Wales flanker retires from rugby due to epilepsy ‘from multiple head traumas’

Wales flanker retires from rugby due to epilepsy ‘from multiple head traumas’

Wales international forward Jonathan Thomas has been forced to retire from rugby at the age of 32.

In a statement, his club Worcester said that Thomas was diagnosed with epilepsy last year “which is thought to be from multiple head traumas and has led to a degree of brain injury.”

Jonathan Thomas at a press conference in 2011.

Thomas, who won 67 Wales caps between 2003 and 2011 and played in two World Cups, has now stepped down on medical advice.

News of his retirement comes as the World Cup prepares to kick off later this week, and delivers another stark reminder of the debate around head impacts and concussion which has dominated rugby union’s agenda in recent months.

Worcester high performance director Nick Johnston said: “We’ve sought the best medical opinion in the country in order to try and enable Jonathan to prolong his career.

“But unfortunately, on the advice of consultants, he has been advised to retire from professional rugby.”

Thomas also featured in two Six Nations Grand Slam campaigns with Wales and spent 10 years with the Ospreys before moving to Worcester in 2013.

Warriors rugby director Dean Ryan added: “It’s with great sadness that after all his efforts Jonathan has had to concede his fight to continue playing rugby.

“This is a great opportunity to celebrate all of his success as a player, but also to go on record in how grateful I am in the courageous decision he took to come and join me here at Warriors.

“Some of our greatest challenges have come during these first two years to ensure we redirect this club to a more successful future, and Jonathan’s actions have been fundamental to this.

“I wish him and his family success in their next steps in life.”

In a lengthy statement published on Aviva Premiership club Worcester's official website, Thomas outlined his current situation.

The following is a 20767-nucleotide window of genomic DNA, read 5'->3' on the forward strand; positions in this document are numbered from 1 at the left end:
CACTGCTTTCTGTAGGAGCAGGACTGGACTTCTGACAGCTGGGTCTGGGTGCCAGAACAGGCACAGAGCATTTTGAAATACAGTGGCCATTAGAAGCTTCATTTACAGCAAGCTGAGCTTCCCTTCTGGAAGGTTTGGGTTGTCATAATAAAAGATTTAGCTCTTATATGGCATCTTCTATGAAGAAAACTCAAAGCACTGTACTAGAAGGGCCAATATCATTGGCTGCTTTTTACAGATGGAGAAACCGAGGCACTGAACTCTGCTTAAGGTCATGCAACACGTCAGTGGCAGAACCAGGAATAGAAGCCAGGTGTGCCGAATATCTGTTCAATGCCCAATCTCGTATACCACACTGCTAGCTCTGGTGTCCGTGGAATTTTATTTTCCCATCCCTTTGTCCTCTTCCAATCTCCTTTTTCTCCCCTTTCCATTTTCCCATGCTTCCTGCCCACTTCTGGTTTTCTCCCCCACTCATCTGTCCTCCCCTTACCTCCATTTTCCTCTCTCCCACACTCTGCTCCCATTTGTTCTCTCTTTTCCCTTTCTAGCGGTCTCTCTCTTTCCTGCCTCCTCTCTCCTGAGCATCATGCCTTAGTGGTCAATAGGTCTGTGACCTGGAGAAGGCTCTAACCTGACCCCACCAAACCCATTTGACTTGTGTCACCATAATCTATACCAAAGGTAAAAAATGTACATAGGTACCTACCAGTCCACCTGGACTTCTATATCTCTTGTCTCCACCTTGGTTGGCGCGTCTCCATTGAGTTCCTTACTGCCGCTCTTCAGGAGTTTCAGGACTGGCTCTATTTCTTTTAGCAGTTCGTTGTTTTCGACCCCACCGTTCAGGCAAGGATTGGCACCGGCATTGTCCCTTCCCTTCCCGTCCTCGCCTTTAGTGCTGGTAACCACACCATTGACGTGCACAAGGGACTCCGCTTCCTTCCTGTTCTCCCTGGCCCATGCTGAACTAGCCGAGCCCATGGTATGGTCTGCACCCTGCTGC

“It’s with real sadness I have to announce my retirement from the game with immediate effect,” he said.

“I was diagnosed with epilepsy last season, which is thought to be from multiple head traumas and has led to a degree of brain injury.

“I’ve done everything in my power to keep playing. However, there comes a point when you realise you need to listen to medical experts and also do what’s best for your well-being.

“I am keen to stress there are many different types of epilepsy, and I’m fortunate to only suffer from it in a mild way compared to some. Naturally though, it has proved too difficult to continue as a professional athlete.

“I have been working closely with my medical team and consultant for many months, and hoped this was something that could be managed in order for me to continue playing, but sadly this isn’t the case.

“I am extremely grateful to the Warriors medical staff and management for all the support they have given me during this time.”

Thomas added that he intends to be remain involved with rugby.

“In regards to the immediate future, I’m going to take some time out but have no doubt I’ll stay involved with the game in some capacity.

“I would also like to get involved with charity work specifically related to head injury and help people gain a better understanding of what trauma can cause and how to deal with it.

“I’ve learnt a huge amount during the last few months about head trauma, seizures and epilepsy, and it would be great if I could help out in some way.

“At the elite level of the game, I think the unions and medical departments of clubs do a great job and have a great understanding, but I still think it’s the players who need more educating about the warning signs and getting out of that ’digging in’ mentality.

“I must stress, however, in no way would I discourage anyone from playing the game that has given me so much. Also in no way do I regret anything about my rugby career, and I wouldn’t change a thing.”

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